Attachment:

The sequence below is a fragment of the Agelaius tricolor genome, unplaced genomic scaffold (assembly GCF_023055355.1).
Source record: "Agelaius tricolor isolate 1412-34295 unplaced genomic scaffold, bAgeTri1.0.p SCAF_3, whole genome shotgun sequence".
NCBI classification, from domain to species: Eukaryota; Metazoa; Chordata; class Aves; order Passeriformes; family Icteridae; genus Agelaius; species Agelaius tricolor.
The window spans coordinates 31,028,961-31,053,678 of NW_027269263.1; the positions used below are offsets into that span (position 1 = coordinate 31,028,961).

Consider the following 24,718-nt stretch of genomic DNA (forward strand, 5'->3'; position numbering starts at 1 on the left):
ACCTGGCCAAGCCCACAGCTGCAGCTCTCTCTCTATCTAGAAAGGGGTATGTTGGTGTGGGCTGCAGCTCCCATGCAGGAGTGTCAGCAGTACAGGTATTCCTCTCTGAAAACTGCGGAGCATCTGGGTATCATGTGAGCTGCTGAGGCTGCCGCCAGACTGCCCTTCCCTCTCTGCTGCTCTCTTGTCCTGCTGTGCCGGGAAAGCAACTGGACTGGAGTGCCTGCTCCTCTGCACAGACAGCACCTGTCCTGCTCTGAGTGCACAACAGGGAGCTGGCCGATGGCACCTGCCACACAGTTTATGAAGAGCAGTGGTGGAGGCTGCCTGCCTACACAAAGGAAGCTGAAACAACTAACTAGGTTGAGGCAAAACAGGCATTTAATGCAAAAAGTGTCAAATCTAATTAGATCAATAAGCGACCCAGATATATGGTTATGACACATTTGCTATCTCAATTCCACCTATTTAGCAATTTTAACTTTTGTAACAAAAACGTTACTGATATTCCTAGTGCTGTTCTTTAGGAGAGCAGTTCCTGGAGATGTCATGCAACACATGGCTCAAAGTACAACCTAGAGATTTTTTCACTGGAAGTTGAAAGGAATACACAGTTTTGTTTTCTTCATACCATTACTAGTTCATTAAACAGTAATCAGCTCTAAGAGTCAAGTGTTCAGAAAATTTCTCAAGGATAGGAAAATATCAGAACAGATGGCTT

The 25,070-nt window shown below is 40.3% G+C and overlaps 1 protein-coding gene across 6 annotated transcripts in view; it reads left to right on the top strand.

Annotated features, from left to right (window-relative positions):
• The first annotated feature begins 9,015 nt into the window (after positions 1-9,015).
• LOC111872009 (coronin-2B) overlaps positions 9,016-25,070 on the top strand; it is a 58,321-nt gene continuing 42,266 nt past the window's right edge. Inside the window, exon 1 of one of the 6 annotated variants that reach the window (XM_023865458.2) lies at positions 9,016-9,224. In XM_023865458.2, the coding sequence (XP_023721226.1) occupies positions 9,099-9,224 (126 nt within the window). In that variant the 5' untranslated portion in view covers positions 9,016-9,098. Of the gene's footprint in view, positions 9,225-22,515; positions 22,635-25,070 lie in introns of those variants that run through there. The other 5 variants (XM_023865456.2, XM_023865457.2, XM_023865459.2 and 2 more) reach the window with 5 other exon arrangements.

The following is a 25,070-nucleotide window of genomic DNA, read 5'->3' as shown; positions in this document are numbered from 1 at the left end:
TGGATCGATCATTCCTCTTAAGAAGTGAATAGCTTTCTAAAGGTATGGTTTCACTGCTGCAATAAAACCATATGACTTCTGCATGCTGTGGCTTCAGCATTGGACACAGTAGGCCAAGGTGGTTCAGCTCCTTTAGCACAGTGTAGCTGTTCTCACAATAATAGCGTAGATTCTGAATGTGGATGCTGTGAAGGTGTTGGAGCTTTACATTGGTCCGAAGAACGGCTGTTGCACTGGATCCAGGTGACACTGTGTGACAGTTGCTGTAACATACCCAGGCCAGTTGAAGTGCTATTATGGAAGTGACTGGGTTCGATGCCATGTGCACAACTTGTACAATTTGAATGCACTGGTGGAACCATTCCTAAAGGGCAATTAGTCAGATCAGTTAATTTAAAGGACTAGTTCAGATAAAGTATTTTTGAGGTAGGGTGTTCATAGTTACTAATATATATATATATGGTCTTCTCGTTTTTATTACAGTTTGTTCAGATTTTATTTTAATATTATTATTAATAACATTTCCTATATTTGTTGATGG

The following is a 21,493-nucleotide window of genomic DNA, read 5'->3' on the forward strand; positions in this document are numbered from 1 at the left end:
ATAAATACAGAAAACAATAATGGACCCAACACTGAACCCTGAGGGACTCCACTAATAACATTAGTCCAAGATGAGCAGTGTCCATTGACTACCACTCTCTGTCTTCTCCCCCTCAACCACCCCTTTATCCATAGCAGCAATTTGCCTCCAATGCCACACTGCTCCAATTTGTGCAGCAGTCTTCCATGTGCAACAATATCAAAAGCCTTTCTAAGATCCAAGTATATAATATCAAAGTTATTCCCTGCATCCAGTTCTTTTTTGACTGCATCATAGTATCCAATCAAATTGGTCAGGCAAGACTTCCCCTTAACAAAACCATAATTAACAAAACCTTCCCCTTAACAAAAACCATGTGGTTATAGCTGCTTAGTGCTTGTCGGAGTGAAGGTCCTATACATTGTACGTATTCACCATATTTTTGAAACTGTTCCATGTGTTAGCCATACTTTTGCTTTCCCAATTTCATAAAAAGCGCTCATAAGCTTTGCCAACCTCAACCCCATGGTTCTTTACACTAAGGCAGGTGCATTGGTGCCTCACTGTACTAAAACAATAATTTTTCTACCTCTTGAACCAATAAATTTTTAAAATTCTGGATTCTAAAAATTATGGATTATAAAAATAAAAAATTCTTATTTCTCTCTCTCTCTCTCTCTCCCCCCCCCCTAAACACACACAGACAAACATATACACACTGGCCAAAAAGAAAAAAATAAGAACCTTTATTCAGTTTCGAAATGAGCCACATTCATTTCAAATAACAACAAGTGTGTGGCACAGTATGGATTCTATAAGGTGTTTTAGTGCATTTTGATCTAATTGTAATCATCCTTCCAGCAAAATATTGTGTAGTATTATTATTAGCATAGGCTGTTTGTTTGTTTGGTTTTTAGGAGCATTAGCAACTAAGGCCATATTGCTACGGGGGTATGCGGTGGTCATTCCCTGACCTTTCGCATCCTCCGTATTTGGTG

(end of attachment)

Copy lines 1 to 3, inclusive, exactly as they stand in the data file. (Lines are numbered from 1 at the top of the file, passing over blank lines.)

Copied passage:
The sequence below is a fragment of the Agelaius tricolor genome, unplaced genomic scaffold (assembly GCF_023055355.1).
Source record: "Agelaius tricolor isolate 1412-34295 unplaced genomic scaffold, bAgeTri1.0.p SCAF_3, whole genome shotgun sequence".
NCBI classification, from domain to species: Eukaryota; Metazoa; Chordata; class Aves; order Passeriformes; family Icteridae; genus Agelaius; species Agelaius tricolor.